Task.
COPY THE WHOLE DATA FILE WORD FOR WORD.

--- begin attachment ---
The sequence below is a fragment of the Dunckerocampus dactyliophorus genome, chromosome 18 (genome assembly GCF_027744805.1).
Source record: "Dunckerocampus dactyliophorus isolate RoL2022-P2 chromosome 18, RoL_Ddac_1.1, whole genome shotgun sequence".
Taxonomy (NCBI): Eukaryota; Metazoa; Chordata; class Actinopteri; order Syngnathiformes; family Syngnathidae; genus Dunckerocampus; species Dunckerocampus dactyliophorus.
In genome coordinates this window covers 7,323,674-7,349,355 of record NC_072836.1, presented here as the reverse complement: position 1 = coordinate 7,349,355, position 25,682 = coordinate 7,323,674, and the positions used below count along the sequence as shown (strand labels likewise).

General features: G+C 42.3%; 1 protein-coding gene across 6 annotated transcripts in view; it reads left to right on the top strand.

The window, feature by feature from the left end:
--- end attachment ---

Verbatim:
The sequence below is a fragment of the Dunckerocampus dactyliophorus genome, chromosome 18 (genome assembly GCF_027744805.1).
Source record: "Dunckerocampus dactyliophorus isolate RoL2022-P2 chromosome 18, RoL_Ddac_1.1, whole genome shotgun sequence".
Taxonomy (NCBI): Eukaryota; Metazoa; Chordata; class Actinopteri; order Syngnathiformes; family Syngnathidae; genus Dunckerocampus; species Dunckerocampus dactyliophorus.
In genome coordinates this window covers 7,323,674-7,349,355 of record NC_072836.1, presented here as the reverse complement: position 1 = coordinate 7,349,355, position 25,682 = coordinate 7,323,674, and the positions used below count along the sequence as shown (strand labels likewise).

General features: G+C 42.3%; 1 protein-coding gene across 6 annotated transcripts in view; it reads left to right on the top strand.

The window, feature by feature from the left end: